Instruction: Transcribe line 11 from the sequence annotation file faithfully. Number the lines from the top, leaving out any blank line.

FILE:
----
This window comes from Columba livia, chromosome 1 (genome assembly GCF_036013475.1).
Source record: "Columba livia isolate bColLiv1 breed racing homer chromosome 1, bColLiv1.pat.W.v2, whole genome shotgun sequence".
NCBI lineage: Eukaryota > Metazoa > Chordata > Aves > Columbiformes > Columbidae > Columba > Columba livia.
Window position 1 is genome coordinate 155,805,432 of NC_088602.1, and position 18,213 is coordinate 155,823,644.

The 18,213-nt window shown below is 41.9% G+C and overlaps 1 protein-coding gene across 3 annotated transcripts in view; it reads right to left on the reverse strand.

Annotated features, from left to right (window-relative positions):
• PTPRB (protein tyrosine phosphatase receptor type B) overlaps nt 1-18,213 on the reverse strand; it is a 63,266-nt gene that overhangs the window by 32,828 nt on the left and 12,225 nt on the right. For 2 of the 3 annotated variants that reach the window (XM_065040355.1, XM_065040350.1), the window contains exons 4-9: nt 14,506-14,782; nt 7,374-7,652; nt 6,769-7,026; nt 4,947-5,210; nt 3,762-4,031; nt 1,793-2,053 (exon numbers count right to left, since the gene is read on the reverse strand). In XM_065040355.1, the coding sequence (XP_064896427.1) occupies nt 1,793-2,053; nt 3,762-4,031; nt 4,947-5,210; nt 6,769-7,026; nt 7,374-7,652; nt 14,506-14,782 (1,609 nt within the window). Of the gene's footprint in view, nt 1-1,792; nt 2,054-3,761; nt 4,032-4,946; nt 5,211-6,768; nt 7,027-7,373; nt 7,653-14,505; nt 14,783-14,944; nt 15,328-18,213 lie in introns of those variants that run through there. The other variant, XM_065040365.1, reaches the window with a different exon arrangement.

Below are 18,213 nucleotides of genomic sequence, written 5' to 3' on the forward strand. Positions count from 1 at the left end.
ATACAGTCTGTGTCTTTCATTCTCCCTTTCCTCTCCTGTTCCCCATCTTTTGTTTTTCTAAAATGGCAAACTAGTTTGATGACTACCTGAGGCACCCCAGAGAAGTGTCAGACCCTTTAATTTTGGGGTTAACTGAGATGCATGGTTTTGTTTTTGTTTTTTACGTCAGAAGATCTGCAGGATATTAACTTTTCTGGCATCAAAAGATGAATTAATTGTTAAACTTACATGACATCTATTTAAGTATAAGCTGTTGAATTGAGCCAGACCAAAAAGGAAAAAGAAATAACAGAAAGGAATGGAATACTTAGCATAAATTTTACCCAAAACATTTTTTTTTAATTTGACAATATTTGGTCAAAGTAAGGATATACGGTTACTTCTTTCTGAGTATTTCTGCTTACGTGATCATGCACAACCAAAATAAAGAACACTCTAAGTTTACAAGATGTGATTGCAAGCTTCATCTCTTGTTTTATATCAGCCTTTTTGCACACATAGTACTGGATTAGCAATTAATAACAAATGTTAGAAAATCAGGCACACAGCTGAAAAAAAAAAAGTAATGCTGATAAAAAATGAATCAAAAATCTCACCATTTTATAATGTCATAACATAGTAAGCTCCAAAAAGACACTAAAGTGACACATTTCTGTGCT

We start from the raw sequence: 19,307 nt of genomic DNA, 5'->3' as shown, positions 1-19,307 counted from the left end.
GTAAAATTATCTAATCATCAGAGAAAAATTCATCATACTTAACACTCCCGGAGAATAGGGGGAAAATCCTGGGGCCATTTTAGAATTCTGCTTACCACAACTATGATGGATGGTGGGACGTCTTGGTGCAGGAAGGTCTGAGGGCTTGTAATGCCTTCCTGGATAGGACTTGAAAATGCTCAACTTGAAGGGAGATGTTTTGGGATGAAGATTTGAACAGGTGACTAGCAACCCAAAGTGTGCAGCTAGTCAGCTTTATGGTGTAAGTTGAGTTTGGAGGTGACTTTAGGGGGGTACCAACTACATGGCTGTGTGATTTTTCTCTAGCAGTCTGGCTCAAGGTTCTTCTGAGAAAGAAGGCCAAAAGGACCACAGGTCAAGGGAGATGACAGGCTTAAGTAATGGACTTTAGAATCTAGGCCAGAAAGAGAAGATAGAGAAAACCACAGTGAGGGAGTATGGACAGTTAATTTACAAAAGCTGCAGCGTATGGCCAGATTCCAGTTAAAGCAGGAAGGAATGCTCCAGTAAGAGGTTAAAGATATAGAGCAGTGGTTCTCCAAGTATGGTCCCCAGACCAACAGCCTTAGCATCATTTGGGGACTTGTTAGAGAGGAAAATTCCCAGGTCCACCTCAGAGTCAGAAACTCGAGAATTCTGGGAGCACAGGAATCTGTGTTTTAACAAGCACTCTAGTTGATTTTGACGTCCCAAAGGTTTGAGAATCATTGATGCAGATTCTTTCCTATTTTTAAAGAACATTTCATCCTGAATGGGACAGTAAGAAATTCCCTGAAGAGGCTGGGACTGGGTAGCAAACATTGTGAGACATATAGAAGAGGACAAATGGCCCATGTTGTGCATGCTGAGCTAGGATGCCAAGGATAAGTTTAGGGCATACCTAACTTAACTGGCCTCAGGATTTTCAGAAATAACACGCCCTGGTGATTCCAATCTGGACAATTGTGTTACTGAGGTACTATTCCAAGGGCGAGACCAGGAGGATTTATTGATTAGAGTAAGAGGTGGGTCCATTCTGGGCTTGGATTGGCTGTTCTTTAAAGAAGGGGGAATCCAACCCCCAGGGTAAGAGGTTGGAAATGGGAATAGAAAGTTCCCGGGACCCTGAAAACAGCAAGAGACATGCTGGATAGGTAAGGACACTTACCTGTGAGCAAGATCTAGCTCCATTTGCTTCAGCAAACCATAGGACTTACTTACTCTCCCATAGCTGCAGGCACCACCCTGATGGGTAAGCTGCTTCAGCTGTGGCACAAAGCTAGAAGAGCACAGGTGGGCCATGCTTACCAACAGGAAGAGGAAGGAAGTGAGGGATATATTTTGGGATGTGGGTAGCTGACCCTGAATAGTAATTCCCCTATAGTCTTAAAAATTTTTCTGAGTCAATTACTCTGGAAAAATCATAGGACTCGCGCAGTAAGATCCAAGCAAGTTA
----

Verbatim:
GTAAAATTATCTAATCATCAGAGAAAAATTCATCATACTTAACACTCCCGGAGAATAGGGGGAAAATCCTGGGGCCATTTTAGAATTCTGCTTACCACAACTATGATGGATGGTGGGACGTCTTGGTGCAGGAAGGTCTGAGGGCTTGTAATGCCTTCCTGGATAGGACTTGAAAATGCTCAACTTGAAGGGAGATGTTTTGGGATGAAGATTTGAACAGGTGACTAGCAACCCAAAGTGTGCAGCTAGTCAGCTTTATGGTGTAAGTTGAGTTTGGAGGTGACTTTAGGGGGGTACCAACTACATGGCTGTGTGATTTTTCTCTAGCAGTCTGGCTCAAGGTTCTTCTGAGAAAGAAGGCCAAAAGGACCACAGGTCAAGGGAGATGACAGGCTTAAGTAATGGACTTTAGAATCTAGGCCAGAAAGAGAAGATAGAGAAAACCACAGTGAGGGAGTATGGACAGTTAATTTACAAAAGCTGCAGCGTATGGCCAGATTCCAGTTAAAGCAGGAAGGAATGCTCCAGTAAGAGGTTAAAGATATAGAGCAGTGGTTCTCCAAGTATGGTCCCCAGACCAACAGCCTTAGCATCATTTGGGGACTTGTTAGAGAGGAAAATTCCCAGGTCCACCTCAGAGTCAGAAACTCGAGAATTCTGGGAGCACAGGAATCTGTGTTTTAACAAGCACTCTAGTTGATTTTGACGTCCCAAAGGTTTGAGAATCATTGATGCAGATTCTTTCCTATTTTTAAAGAACATTTCATCCTGAATGGGACAGTAAGAAATTCCCTGAAGAGGCTGGGACTGGGTAGCAAACATTGTGAGACATATAGAAGAGGACAAATGGCCCATGTTGTGCATGCTGAGCTAGGATGCCAAGGATAAGTTTAGGGCATACCTAACTTAACTGGCCTCAGGATTTTCAGAAATAACACGCCCTGGTGATTCCAATCTGGACAATTGTGTTACTGAGGTACTATTCCAAGGGCGAGACCAGGAGGATTTATTGATTAGAGTAAGAGGTGGGTCCATTCTGGGCTTGGATTGGCTGTTCTTTAAAGAAGGGGGAATCCAACCCCCAGGGTAAGAGGTTGGAAATGGGAATAGAAAGTTCCCGGGACCCTGAAAACAGCAAGAGACATGCTGGATAGGTAAGGACACTTACCTGTGAGCAAGATCTAGCTCCATTTGCTTCAGCAAACCATAGGACTTACTTACTCTCCCATAGCTGCAGGCACCACCCTGATGGGTAAGCTGCTTCAGCTGTGGCACAAAGCTAGAAGAGCACAGGTGGGCCATGCTTACCAACAGGAAGAGGAAGGAAGTGAGGGATATATTTTGGGATGTGGGTAGCTGACCCTGAATAGTAATTCCCCTATAGTCTTAAAAATTTTTCTGAGTCAATTACTCTGGAAAAATCATAGGACTCGCGCAGTAAGATCCAAGCAAGTTA